“•For players under the age of 26, a buyout costs the team one-third of remaining contract value.
    •For players 26 or older, a buyout costs two-thirds of remaining contract value.
    •On a buyout, the team takes a cap hit for a percentage of the buyout value (according to a very complex formula) spread over twice the length of the remaining contract years.”

    Wait until next year and he’s 26. I think he’s here to stay.

  7. Blake says:

    @Cam, Bowman buried Huet in another country. I’d call that worse.

  8. Cam says:

    @blake, I’m sure Huet was far happier playing in a league he played in previously than getting stuck in the minors with a bunch of kids. Pretty certain the Hawks sent him to Switzerland rather than Rockford for his own benefit.

  9. Brad Stevenson says:

    I agree in general with all that you said Tab, but I still feel we left the proceedings, still one forward away from where we needed to be…the players on the market that I thought would have been nice fits, are gone at high dollar figures, but trades are still do able…

    What do you think the Hawks will do at the centre position??? Bowman has been leaning in his comments towards Bolland as the 2nd centre, possibly Kruger as the 3rd and perhaps Mayers as the 4th…

    No matter what ANYONE says on this matter, I think it is a mistake…and while we are in a position to make trades during the season to correct mistakes, this team cannot afford another bad start to the season…

    Bolly is the best 3rd line centre in the league…and that is where he should stay…Kruger can centre two bruisers on the 4th line…I am not worried about that…but unless Brunette goes to the first line and Sharp centers a combination of Hossa and Frolik, I am NOT sold on the centre position as is…so I do hope that SB has something else up his sleeve…

    I would really like to know your thoughts on the centre position as it stands right now…

    Thanks.

  10. Phil Avalos says:

    LOVE THE ANIMAL HOUSE VIDEO!!! Stick Tap for that Call!

  11. Bryan says:

    I agree with the post but I feel the negative feedback on here is a bit of a shock, when talking about what bowman “failed” to get done. It was pretty obvious that what Stan was able to accomplish on Friday was tremendous to me. He filled a ton of holes in the hawks game. Yes, they didn’t fill a position of need being a 2nd/3rd line center, but they were still one of the most productive offenses in the league. He cleared cap space which gives us the option to be buyers come trade deadline during the season and he revamped our penalty kill completely. I am very happy with what Stan has done to this point and look forward to what he has up his sleeve in the coming days.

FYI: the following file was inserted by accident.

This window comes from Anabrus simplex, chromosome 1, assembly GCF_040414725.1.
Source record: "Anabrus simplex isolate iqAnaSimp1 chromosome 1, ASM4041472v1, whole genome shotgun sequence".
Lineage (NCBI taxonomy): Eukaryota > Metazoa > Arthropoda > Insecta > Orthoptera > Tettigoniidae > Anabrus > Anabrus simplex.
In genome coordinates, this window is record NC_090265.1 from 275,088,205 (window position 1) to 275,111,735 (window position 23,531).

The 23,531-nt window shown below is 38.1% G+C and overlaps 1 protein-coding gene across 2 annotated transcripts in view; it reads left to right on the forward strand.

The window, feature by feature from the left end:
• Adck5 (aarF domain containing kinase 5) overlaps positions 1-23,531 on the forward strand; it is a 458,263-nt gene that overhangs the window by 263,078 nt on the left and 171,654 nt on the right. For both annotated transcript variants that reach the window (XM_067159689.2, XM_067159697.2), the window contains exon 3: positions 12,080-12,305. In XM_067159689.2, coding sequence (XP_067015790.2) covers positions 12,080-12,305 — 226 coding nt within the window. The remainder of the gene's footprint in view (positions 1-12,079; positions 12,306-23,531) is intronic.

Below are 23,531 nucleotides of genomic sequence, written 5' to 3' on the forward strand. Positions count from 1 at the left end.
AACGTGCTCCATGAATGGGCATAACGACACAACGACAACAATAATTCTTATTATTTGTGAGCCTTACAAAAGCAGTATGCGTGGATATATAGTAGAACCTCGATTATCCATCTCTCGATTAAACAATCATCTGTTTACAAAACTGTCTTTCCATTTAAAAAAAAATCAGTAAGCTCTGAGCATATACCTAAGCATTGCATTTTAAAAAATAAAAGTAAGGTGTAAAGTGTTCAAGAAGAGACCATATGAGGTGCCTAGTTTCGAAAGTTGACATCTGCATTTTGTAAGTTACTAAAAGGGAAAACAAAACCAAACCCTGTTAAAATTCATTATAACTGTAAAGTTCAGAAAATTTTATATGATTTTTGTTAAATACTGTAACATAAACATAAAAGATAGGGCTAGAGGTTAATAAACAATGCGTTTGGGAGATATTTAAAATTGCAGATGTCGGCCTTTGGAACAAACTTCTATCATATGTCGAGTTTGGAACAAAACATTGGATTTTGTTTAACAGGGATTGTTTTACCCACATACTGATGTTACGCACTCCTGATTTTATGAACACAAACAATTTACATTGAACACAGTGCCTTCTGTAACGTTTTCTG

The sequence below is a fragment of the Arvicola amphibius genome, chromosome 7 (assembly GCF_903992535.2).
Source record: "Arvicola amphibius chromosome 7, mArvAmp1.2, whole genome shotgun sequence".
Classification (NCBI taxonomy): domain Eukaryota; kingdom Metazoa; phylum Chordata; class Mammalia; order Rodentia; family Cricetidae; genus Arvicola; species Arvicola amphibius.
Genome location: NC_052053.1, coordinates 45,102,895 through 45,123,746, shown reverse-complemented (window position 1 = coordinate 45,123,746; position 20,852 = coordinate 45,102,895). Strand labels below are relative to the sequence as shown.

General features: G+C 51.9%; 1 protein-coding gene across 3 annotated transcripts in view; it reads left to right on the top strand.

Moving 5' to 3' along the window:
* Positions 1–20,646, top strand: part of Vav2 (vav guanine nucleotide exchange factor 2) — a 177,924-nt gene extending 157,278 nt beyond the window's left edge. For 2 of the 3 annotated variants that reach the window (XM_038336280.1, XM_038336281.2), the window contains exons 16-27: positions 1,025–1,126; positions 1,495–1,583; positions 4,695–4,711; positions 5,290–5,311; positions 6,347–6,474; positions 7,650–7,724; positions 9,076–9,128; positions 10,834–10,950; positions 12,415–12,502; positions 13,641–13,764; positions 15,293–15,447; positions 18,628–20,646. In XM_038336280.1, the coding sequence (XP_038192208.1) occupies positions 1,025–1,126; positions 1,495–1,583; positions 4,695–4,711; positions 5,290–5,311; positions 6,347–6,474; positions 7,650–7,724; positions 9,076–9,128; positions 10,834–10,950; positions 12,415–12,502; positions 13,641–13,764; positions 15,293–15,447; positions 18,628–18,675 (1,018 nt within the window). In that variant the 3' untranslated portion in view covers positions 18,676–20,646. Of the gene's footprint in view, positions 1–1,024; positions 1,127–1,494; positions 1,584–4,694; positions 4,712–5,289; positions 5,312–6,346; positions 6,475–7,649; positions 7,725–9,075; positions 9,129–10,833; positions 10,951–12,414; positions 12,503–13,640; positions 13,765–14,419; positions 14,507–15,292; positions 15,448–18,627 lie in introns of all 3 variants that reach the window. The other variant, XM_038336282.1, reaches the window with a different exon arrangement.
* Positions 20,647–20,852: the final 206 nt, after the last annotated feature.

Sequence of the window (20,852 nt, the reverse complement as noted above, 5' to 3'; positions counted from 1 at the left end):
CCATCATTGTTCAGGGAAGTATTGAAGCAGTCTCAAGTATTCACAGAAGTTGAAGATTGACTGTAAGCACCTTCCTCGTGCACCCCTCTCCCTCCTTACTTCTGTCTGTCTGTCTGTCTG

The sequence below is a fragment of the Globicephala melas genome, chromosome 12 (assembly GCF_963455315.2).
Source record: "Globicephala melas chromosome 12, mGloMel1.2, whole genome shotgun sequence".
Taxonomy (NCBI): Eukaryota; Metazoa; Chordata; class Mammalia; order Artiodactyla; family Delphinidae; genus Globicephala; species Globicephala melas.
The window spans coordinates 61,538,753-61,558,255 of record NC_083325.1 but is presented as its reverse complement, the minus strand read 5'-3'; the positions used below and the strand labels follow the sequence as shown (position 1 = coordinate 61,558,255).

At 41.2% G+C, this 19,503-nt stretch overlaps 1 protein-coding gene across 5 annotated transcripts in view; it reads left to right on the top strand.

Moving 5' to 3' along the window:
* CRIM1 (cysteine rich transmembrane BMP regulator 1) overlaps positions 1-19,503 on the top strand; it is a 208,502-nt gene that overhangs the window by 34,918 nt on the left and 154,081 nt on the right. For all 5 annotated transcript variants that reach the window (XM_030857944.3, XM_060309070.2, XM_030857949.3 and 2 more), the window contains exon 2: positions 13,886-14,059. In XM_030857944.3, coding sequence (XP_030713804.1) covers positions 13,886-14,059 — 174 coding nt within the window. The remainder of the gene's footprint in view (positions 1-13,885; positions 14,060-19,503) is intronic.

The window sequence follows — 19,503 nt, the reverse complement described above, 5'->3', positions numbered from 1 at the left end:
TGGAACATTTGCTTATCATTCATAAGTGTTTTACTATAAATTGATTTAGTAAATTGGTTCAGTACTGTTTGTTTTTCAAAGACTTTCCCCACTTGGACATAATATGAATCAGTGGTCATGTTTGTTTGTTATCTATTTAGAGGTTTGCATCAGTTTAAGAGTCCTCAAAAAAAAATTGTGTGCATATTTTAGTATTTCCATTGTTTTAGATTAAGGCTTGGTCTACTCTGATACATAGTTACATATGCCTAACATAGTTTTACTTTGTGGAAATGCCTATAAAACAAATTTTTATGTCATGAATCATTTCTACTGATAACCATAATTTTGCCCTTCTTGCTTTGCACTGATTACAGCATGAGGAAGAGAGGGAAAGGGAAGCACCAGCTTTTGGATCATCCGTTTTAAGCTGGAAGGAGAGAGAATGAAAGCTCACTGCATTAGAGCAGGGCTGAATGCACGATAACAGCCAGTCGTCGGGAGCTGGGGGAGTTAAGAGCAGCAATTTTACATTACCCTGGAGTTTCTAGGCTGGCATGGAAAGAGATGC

12. Tab Bamford says:

    @Dwebert – the Blackhawks couldn’t buy him out this year because he’s still injured. Players have to be healthy to be bought out.

  13. stealthwise says:

    Not sure where the talk about the need for a second line centre comes from on this blog, given that Sharp is a perfectly good one.

  14. Cam says:

    @stealthwise- Sharp is much better suited for wing. He’s capable of playing center in a pinch, but it’s not his natural position.

  15. Jim says:

    This was a pretty weak FA class. I am glad the Bowman didn’t overpay in money or years for anyone. There is tremendous flexibility with this direction. A lot of these signings are for older players that will not be here next year. Like Tab eluded, this gives the prospects another year to develop, without rushing them up for injury replacements. I don’t mind if the Hawks have another average year in order to secure many dominating years after with all of these prospects. The Hawks could be the new Detroit with deep playoff runs every year. Not just 7th or 8th seeds with 1st round exits. The true fans will appreciate that there is a valid plan here and will be patient.
    As you look at Florida and Tallon, he obviously hasn’t learned his lesson about over paying players. He will run into the same problem he did in Chicago. The pining for Tallon should be over after the last two weeks.
    I am looking forward to the next five years and after.

  16. I, for one, like the moves that have been made with the exception of signing Carcillo; I think he’s far too loose a cannon but I’ll wait to see what happens. I do like the other signings, especially Brunette, Mayers & O’Donnell. Factoring in Montador with that group we really brought some balanced physicality back to the mix. I can’t wait to see this group take the ice against Vancouver; payback time for all their crap. I agree with the thought that it would be great to bring in another center to allow Sharp to go to a wing…and one more thought; any chance for a Ladd return? I truly think we’re going to be damn good.